This panel will assess the potential impact of advances in remote sensing, adoption of unmanned automated systems, and increasing intrusiveness of situational awareness technologies on stability and deterrence. How has the situational awareness ecosystem evolved? What are the potential benefits and risks of new capabilities to effective escalation management? How might real-time situational awareness capabilities counter both sub-conventional gray zone aggression and conventional preemptive attack?

Moderator: Eric Brewer, Deputy Director and Senior Fellow, Project on Nuclear Issues, Center for Strategic and International Studies

Panelists:

  • Rebecca Hersman, Director, Project on Nuclear Issues; and Senior Adviser, International Security Program, Center for Strategic and International Studies
  • Dr. Daryl Press, Associate Professor of Government, Dartmouth College
  • Dr. Thomas Mahnken, President and CEO, Center for Strategic and Budgetary Assessments

5:00 PM    –    Concluding Remarks 

5:15 PM    –    End of Day 1

 

October 22, 2020 (Day 2)

Register for Day 2

12:30 – 12:45 PM    –    Opening Remarks

12:45 – 2:10 PM    –     PANEL 4: Offense and Defense at the Nuclear Nexus – Missile Defense, Hypersonic Missiles and Intermediate Range Systems 

This panel will assess the impact of advancing missile defense and hypersonic weapons on stability between nuclear-armed adversaries. How will increasing vulnerability of strategic forces and forward deployed systems, compressed decisionmaking timelines, and further blurring of strategic and conventional forces impact traditional thinking on deterrence and stability? What similarities can be drawn between hypersonic systems and past examples of disruptive strategic technologies—such as the ICBM and nuclear bomber? What role does missile defense play in mitigating the effects of these systems, either by reducing pressure to take preemptive action and limiting damage of a first strike, or perceptively sowing doubt in adversary minds? How might hypersonic weapons and prompt global strike impact the importance of intercontinental nuclear ballistic missiles to U.S. strategic deterrence?

Moderator: Dr. Thomas Karako, Director, Missile Defense Project; and Senior Fellow, International Security Program, Center for Strategic and International studies

Panelists:

  • Ankit Panda, Stanton Senior Fellow, Nuclear Policy Program, Carnegie Endowment for International Peace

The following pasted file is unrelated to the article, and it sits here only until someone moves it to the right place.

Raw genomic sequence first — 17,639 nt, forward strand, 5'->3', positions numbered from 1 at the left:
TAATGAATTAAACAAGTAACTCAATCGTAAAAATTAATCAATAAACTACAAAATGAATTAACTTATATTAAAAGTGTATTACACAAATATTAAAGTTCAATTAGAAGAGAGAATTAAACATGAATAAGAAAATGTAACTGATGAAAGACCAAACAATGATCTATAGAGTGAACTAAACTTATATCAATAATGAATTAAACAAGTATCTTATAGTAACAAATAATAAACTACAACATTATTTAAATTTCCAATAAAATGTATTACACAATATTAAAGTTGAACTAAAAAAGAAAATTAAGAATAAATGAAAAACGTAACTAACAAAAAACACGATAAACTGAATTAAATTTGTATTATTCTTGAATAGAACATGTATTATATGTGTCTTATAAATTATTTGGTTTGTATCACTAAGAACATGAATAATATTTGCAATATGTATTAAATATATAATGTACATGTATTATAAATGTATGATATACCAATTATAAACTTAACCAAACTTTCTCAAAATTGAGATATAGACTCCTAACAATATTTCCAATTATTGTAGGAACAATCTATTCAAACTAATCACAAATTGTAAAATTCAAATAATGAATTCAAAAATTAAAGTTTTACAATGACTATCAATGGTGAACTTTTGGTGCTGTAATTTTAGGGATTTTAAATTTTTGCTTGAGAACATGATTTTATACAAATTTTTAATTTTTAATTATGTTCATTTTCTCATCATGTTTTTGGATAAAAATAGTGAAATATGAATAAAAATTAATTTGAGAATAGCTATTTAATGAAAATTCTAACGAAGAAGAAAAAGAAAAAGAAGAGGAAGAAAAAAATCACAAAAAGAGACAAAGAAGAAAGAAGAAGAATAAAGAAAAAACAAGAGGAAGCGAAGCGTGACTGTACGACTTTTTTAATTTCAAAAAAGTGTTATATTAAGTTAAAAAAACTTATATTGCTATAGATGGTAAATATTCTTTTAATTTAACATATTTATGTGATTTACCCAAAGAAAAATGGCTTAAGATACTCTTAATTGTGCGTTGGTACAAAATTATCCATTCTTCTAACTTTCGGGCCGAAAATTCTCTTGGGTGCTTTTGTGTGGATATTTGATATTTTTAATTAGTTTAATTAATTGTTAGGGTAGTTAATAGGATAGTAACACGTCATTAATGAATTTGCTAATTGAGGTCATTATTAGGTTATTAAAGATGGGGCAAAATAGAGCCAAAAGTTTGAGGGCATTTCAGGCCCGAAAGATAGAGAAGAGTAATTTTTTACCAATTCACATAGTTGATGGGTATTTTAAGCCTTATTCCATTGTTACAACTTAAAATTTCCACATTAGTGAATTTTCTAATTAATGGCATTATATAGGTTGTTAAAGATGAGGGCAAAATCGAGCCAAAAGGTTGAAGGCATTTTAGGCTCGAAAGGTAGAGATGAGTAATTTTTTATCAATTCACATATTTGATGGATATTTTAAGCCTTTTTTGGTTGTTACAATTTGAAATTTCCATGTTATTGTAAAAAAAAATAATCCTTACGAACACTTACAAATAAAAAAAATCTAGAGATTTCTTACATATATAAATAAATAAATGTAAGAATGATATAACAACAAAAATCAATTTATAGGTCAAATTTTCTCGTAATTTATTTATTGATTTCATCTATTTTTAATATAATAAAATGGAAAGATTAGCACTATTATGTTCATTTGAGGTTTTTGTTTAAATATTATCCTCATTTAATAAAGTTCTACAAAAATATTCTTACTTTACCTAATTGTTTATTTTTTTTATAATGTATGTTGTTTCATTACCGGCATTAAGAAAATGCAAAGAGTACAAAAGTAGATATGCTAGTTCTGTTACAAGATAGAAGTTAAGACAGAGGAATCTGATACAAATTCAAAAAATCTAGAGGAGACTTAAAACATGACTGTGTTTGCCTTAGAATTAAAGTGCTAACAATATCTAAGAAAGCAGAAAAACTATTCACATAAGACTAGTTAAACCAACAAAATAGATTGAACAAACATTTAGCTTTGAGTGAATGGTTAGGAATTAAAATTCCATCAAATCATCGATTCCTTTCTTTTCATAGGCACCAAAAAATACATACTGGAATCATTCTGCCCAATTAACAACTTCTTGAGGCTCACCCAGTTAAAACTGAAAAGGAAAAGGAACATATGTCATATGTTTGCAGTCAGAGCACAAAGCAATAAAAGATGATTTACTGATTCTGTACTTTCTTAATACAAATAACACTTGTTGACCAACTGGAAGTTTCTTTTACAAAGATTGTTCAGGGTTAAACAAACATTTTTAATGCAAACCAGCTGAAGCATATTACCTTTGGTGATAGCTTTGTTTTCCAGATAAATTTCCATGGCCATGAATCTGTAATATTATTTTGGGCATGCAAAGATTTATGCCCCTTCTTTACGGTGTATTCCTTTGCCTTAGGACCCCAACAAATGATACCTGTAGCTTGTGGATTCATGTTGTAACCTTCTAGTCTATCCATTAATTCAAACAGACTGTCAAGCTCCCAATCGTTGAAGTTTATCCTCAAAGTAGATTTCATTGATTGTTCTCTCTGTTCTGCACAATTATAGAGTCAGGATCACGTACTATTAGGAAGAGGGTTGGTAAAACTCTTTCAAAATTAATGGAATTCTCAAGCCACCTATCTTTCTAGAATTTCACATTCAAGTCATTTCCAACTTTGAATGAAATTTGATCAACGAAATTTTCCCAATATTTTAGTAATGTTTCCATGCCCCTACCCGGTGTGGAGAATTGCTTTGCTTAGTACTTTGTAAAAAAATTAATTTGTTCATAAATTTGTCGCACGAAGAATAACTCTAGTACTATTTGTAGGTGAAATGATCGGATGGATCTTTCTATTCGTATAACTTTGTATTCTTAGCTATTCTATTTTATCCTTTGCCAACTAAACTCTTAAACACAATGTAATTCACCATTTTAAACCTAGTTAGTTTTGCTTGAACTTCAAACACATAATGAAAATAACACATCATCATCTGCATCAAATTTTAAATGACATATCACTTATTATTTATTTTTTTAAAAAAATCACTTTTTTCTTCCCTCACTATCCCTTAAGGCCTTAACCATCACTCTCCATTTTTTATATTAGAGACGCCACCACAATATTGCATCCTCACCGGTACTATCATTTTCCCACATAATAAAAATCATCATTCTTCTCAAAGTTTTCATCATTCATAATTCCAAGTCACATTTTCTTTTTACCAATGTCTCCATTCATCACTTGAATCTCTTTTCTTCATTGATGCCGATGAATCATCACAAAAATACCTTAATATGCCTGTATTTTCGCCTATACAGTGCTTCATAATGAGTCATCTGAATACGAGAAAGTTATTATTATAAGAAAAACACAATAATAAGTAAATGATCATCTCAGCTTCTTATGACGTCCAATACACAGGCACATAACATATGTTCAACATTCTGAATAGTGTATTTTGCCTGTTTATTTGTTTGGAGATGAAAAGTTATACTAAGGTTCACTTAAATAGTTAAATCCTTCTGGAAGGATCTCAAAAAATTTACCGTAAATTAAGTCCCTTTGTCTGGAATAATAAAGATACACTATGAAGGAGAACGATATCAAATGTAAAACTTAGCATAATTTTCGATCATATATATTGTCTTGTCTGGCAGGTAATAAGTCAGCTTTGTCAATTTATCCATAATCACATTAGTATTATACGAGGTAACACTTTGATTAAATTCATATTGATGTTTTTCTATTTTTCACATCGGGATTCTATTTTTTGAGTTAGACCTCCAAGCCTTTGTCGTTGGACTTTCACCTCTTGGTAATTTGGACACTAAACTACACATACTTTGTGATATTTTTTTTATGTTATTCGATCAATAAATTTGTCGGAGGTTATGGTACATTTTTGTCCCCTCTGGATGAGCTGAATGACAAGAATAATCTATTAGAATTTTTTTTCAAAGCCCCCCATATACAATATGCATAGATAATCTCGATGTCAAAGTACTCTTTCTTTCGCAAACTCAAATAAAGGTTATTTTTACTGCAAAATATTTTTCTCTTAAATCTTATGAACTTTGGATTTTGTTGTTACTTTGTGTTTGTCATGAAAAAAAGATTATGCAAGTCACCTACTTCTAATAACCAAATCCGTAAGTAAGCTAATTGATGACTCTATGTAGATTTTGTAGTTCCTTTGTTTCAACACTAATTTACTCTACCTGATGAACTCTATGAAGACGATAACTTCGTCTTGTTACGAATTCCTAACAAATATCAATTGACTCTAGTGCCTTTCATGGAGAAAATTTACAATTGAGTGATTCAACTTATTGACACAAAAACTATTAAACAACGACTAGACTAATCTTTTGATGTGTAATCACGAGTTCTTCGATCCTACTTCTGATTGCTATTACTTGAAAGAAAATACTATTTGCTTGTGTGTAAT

• Ian Williams, Deputy Director, Missile Defense Project; and Fellow, International Security Program, and Center for Strategic and International Studies
  • Robert Samuel Wilson, Policy Analyst, Center for Space Policy and Strategy, Aerospace Corporation
  • Rebeccah Heinrichs, Senior Fellow, Hudson Institute

2:20 – 3:50 PM    –    PANEL 5: AI, Automation, and Managing Nuclear Crises

This panel will explore the potential benefits, challenges, and risks of integrating artificial intelligence and machine learning into nuclear command, control and communications. How might automation-driven decisionmaking impact strategic stability? How can policymakers mitigate unfamiliarity with decisionmaking processes and risks of unintended escalation? How will more widespread adoption of autonomous weapon systems impact crisis stability and escalation control?

Moderator: Rebecca Hersman, Director, Project on Nuclear Issues; and Senior Adviser, International Security Program, Center for Strategic and International Studies

Panelists:

  • Lindsey Sheppard, Fellow, International Security Program, Center for Strategic and International Studies
  • Elsa Kania, Senior Fellow, Technology and National Security Program, Center for New American Security
  • Dr. Paul Scharre, Senior Fellow and Director, Technology and National Security Program, Center for New American Security

4:00 – 5:00 PM    –    Concluding Keynote, Audience Q&A

Dr. Heather Wilson, President, University of Texas at El Paso and Former Secretary, U.S. Air Force

5:00 PM    –    Concluding Remarks

5:15 PM    –    End of Conference

 

This event is made possible by support from the Northrop Grumman Corporation